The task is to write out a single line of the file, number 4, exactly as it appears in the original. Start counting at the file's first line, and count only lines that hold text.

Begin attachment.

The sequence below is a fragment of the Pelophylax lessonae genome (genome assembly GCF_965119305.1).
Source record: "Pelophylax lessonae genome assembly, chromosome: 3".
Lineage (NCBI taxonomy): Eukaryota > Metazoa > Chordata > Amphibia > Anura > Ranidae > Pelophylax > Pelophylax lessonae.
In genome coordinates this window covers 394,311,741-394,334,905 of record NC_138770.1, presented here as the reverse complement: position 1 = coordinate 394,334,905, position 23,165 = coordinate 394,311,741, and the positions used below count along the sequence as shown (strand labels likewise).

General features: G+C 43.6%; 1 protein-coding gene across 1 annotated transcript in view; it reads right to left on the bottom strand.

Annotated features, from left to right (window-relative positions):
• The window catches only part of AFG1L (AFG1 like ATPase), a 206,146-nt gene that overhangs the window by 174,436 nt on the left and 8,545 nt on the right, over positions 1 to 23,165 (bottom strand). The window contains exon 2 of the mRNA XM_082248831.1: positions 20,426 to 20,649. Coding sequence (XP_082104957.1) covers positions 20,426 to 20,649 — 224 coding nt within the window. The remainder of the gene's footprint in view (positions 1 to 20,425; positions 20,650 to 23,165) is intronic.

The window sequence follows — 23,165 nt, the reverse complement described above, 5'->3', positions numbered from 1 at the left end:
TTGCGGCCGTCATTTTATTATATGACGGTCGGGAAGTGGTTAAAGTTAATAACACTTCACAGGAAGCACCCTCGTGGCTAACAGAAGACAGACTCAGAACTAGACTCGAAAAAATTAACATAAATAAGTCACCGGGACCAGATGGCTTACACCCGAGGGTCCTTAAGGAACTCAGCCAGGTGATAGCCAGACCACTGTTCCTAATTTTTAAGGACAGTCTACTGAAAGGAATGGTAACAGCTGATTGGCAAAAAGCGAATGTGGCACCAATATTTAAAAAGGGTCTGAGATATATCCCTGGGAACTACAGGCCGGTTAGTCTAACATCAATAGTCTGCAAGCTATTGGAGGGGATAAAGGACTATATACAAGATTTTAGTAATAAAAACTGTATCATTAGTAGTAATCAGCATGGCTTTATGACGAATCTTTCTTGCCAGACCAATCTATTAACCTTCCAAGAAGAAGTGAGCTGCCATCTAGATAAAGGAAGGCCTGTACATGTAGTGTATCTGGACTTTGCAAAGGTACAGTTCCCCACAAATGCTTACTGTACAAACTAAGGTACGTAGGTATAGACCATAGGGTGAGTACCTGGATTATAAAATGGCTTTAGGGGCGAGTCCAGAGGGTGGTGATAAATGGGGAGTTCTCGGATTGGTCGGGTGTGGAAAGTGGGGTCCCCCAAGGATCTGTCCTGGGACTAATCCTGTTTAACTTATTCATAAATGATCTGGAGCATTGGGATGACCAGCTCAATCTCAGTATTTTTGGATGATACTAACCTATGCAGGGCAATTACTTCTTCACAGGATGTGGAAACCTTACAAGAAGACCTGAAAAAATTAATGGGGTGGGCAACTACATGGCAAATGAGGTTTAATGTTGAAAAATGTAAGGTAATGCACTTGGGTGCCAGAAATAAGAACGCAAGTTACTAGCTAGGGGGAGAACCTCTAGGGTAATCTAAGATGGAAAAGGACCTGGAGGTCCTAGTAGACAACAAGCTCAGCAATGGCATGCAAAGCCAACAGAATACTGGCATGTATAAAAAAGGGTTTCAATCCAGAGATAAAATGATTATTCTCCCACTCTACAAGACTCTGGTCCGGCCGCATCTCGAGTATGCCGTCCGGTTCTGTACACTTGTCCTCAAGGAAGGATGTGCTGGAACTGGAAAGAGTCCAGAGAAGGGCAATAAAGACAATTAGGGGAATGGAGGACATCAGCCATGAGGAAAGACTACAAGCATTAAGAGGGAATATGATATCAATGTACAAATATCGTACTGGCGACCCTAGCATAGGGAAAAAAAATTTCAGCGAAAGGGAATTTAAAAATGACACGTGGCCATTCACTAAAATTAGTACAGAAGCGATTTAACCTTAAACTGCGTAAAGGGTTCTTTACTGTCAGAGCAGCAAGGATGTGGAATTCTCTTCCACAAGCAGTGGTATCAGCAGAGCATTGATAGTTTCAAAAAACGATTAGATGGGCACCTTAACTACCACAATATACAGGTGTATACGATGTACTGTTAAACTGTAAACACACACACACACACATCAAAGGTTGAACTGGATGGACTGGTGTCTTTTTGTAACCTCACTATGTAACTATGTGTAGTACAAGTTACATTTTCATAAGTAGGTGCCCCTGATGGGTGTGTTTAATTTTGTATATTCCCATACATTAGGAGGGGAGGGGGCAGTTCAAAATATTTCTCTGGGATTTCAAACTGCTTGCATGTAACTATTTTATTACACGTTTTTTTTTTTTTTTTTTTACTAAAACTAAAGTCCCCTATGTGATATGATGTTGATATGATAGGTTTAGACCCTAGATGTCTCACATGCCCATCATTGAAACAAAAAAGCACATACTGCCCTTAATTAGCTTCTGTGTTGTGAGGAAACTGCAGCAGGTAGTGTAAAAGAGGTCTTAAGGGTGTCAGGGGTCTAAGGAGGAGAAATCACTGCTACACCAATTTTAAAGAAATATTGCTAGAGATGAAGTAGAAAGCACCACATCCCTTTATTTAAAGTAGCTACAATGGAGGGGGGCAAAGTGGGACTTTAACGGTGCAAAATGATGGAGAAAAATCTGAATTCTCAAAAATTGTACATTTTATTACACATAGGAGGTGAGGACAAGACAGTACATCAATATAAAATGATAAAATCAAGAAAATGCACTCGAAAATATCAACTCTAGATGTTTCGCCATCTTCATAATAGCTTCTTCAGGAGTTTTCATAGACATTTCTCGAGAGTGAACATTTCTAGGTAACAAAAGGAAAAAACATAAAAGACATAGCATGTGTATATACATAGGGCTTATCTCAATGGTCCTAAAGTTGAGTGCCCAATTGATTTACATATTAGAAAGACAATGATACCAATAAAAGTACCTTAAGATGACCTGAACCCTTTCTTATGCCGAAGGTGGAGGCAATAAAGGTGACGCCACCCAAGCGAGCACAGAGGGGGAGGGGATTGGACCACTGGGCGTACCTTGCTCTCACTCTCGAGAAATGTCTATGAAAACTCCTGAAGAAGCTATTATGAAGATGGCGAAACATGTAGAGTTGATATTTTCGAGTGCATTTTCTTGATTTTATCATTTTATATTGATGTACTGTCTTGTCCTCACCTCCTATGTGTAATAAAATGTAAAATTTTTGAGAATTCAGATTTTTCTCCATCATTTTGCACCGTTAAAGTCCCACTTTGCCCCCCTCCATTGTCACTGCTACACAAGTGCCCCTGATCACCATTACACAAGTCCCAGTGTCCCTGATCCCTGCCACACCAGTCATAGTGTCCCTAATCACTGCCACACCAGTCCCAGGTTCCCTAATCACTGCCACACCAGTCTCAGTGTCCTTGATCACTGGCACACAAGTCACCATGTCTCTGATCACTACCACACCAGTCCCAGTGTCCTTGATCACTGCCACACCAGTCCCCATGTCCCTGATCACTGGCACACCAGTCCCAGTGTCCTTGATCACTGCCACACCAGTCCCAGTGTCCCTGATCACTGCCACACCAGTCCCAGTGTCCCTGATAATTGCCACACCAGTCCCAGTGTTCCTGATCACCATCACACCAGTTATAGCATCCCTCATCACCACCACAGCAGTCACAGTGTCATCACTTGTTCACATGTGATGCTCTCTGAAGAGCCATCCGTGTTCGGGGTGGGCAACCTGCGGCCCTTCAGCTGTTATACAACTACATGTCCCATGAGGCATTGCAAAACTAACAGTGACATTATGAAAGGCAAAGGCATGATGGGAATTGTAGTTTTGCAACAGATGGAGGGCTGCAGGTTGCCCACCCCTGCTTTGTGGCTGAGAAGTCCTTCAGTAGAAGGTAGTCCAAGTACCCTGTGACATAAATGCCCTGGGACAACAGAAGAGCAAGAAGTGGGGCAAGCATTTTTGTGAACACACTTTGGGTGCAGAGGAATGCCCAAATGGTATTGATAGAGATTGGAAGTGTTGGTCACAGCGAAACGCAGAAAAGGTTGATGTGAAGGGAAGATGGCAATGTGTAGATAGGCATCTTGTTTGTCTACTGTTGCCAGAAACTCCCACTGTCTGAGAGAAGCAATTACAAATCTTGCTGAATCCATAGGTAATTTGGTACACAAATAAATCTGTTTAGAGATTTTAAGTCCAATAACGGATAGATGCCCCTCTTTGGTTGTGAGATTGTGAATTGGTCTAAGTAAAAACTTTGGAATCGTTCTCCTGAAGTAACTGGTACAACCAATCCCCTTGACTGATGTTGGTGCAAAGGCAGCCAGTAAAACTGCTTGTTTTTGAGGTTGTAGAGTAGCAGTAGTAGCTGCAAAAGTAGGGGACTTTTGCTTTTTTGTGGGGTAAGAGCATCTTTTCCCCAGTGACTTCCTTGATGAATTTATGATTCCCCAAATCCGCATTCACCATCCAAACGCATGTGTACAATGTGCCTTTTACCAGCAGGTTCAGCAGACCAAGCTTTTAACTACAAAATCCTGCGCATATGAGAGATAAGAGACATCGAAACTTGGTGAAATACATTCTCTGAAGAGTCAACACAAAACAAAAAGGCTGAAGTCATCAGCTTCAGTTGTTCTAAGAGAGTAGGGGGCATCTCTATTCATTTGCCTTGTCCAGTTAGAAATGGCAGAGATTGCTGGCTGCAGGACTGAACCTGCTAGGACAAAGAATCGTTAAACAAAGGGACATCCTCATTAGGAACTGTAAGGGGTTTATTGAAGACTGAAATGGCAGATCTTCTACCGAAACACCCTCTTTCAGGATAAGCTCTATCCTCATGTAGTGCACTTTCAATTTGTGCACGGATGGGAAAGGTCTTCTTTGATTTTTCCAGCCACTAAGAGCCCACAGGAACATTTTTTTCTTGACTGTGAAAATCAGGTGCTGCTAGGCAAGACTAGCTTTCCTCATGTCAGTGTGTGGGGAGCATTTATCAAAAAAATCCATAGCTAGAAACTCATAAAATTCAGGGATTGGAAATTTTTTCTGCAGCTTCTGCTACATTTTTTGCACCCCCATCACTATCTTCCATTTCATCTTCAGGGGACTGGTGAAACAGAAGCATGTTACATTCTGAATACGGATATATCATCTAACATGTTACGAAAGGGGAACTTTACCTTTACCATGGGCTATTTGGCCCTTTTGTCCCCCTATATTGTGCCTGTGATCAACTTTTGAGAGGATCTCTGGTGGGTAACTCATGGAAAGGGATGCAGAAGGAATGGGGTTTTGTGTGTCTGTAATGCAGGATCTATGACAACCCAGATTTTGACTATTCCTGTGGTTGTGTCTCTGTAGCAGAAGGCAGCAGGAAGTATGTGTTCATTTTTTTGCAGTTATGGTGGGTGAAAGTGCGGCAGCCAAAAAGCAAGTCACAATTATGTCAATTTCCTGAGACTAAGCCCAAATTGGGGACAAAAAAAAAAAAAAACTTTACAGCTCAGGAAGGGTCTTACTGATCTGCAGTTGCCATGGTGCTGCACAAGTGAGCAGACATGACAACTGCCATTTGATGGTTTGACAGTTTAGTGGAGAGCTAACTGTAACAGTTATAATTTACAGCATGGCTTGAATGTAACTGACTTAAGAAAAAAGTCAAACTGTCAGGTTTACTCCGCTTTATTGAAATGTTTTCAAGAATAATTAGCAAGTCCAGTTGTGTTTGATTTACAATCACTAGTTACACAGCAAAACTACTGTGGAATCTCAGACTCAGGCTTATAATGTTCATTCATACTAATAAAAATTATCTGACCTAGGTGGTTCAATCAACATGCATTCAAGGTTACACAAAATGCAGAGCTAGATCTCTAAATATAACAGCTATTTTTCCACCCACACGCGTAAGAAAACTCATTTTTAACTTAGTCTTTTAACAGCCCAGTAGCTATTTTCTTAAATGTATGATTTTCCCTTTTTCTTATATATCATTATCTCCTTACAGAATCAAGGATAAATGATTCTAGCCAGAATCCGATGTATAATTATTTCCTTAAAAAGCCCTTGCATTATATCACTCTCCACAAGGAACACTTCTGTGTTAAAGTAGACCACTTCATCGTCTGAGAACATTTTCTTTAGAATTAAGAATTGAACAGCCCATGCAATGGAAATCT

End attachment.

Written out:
In genome coordinates this window covers 394,311,741-394,334,905 of record NC_138770.1, presented here as the reverse complement: position 1 = coordinate 394,334,905, position 23,165 = coordinate 394,311,741, and the positions used below count along the sequence as shown (strand labels likewise).